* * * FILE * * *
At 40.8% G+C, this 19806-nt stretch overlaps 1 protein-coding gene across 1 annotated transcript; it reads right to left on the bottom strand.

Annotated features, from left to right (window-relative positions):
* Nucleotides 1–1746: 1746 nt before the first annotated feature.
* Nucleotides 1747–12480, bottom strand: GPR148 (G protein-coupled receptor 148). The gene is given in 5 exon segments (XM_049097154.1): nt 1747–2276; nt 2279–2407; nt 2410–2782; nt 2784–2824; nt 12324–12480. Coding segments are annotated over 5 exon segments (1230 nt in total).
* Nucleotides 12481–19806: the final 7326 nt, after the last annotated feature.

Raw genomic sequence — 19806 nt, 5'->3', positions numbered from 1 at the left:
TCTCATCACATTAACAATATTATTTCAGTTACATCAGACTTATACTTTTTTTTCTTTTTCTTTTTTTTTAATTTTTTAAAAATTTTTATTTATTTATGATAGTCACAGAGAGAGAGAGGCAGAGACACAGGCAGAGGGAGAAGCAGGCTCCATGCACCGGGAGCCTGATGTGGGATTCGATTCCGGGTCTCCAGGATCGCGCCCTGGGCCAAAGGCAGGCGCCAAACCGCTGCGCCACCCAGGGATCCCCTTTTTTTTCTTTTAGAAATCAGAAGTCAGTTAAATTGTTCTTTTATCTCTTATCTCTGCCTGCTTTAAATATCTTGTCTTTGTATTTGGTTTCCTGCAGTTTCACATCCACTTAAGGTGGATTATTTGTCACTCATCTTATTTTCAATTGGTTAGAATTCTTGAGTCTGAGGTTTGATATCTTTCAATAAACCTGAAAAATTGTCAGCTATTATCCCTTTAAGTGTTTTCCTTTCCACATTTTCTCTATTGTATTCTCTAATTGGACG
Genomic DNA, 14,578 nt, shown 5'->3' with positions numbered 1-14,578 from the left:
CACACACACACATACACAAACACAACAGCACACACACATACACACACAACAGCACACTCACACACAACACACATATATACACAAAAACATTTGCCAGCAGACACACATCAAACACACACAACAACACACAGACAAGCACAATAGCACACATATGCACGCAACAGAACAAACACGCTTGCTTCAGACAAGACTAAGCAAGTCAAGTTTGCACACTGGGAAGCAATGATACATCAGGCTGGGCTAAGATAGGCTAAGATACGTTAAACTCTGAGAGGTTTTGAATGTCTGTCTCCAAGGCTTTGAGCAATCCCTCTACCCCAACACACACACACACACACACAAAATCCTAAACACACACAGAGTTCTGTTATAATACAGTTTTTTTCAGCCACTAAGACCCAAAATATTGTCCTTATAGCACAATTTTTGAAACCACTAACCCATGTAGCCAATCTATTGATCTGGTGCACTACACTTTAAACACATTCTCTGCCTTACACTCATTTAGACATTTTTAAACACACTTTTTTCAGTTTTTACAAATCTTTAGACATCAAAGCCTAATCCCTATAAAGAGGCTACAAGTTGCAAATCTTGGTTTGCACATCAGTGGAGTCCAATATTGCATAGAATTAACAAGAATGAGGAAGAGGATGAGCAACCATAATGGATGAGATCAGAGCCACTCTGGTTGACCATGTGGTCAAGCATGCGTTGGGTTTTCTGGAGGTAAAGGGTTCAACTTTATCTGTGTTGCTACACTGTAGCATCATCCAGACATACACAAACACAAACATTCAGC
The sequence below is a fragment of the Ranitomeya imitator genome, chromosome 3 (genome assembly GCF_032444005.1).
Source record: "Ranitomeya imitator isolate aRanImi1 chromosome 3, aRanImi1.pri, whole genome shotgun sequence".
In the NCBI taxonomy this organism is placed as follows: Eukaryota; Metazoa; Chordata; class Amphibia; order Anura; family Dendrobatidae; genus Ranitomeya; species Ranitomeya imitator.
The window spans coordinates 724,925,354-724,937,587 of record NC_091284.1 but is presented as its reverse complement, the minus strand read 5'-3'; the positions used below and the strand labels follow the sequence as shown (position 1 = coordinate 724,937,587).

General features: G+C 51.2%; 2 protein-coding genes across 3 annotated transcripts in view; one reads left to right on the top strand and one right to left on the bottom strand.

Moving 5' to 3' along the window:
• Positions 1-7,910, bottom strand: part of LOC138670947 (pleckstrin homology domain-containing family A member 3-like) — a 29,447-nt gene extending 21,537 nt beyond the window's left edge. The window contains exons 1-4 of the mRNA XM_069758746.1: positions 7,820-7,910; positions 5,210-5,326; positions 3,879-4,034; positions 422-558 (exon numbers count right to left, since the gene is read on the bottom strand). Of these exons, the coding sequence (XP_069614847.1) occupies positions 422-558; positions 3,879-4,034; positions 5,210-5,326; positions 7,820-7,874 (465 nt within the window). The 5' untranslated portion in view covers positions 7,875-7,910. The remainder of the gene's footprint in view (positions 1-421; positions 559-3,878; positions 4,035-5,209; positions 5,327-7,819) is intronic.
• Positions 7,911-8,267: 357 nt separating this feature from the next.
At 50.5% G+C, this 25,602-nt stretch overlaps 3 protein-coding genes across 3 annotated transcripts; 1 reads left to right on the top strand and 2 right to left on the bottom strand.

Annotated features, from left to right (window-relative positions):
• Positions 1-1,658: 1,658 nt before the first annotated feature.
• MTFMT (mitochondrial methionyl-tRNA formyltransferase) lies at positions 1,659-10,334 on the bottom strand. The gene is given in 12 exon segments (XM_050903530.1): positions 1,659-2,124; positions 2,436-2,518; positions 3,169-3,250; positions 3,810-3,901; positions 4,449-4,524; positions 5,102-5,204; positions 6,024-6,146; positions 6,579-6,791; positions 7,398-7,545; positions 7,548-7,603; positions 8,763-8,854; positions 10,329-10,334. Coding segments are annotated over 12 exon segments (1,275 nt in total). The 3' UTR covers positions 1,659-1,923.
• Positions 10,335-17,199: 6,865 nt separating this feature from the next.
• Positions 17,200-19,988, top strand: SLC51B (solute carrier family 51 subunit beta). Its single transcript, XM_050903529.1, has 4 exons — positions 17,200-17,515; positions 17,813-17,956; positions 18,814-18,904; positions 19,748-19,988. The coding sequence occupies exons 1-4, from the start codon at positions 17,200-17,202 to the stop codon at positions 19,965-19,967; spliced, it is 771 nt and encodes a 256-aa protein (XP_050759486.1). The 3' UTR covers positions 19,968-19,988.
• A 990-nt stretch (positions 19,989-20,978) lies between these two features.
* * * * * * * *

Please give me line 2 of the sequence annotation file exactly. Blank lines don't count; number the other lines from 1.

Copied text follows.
Annotated features, from left to right (window-relative positions):